Kurdish Peshmerga fighters have expelled Islamic State (ISIS) terrorists from the strategic Syrian border town of Kobane after more than four months of fighting, a monitor said Monday.
Rami Abdel Rahman, director of the Syrian Observatory for Human Rights, told AFP that fighters from the Kurdish People's Protection Units (YPG) had "expelled all Islamic State fighters from Kobane and have full control of the town."
"The Kurds are pursuing some jihadists on the eastern outskirts of Kobane, but there is no more fighting inside now," said Rahman.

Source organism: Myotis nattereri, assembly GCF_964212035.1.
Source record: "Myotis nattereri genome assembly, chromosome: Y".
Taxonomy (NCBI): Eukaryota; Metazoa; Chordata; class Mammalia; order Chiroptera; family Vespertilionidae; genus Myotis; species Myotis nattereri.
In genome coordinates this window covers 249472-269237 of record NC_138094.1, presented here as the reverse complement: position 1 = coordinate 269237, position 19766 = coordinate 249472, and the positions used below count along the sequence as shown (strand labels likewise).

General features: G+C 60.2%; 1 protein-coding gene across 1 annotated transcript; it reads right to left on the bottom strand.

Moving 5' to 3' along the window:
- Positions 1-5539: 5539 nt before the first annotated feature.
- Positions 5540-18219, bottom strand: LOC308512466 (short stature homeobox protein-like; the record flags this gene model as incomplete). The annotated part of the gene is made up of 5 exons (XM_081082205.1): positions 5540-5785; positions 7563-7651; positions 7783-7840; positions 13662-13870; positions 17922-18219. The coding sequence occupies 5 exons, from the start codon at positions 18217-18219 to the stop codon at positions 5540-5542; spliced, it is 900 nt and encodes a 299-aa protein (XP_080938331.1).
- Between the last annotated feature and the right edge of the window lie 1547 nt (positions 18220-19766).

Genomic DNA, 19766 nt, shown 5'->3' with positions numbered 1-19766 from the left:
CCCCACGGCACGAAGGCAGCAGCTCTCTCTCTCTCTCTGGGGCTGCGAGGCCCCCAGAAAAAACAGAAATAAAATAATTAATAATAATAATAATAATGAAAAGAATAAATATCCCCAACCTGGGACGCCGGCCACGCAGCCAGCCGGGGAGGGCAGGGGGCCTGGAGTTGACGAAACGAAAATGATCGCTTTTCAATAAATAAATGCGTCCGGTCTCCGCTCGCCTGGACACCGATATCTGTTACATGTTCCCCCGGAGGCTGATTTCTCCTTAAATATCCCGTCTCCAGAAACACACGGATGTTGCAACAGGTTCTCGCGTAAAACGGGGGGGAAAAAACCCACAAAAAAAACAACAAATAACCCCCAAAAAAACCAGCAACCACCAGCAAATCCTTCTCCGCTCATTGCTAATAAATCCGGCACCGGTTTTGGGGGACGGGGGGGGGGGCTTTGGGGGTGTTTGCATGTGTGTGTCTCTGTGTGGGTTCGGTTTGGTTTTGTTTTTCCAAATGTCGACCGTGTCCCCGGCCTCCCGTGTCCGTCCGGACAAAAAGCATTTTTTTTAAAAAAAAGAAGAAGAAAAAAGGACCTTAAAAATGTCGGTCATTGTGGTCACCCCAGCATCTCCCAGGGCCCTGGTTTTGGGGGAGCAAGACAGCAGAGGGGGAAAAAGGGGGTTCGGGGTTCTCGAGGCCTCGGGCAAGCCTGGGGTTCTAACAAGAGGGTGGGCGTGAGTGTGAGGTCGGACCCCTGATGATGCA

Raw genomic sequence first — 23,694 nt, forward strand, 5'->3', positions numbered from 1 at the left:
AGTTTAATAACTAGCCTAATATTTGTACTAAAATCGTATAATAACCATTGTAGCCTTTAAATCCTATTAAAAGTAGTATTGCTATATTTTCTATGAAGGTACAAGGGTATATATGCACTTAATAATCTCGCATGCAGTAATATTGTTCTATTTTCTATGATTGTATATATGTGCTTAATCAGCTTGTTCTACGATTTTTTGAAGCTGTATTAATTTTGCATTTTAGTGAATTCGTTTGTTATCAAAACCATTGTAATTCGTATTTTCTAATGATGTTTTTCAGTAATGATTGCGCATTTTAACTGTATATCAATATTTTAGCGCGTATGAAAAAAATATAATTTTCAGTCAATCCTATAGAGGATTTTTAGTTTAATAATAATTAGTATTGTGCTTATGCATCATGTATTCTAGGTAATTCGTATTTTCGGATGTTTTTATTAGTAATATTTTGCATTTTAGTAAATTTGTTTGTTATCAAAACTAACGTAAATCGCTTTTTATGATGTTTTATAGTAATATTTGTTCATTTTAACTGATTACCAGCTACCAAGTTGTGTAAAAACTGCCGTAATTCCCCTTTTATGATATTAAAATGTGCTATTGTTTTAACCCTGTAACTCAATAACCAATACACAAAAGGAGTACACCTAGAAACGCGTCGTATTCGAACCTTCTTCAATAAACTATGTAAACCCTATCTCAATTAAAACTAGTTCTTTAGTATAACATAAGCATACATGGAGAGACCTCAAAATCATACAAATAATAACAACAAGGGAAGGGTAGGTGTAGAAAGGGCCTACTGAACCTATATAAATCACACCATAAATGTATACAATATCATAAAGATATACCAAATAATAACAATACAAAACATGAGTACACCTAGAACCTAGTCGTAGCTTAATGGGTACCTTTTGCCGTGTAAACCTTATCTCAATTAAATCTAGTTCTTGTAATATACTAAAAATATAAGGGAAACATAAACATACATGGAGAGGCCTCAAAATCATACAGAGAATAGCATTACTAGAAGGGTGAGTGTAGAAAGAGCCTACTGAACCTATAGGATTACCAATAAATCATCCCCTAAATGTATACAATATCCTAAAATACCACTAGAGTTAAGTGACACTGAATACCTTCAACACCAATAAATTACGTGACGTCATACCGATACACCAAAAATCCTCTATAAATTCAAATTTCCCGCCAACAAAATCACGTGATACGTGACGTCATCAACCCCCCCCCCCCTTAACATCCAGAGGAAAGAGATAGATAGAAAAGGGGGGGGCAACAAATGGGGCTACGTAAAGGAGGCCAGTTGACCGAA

The loss of Kobane, also known as Ain al-Arab, would be a key symbolic blow against ISIS, which has lost more than 1,000 fighters trying to capture the town since September 16.
The Kurdish forces have recently been solidifying their control over the city located near the border with Turkey in a serious setback for ISIS, which has captured wide swathes in Iraq and Syria.
Just last Monday the YPG seized the highly strategic Mishtenur hilltop, reportedly killing 11 ISIS fighters and capturing large amounts of weaponry and ammunition.
Rahman said at the time that the advance was a key strategic victory for the YPG, putting ISIS resupply lines to Aleppo in the west and Raqqa in the east within their line of fire.
ISIS has been battling to capture Kobane since last September, and at one point seemed poised to overrun the Kurdish town. Now the tide has shifted in favor of the Kurds, backed by airstrikes from the US-led coalition.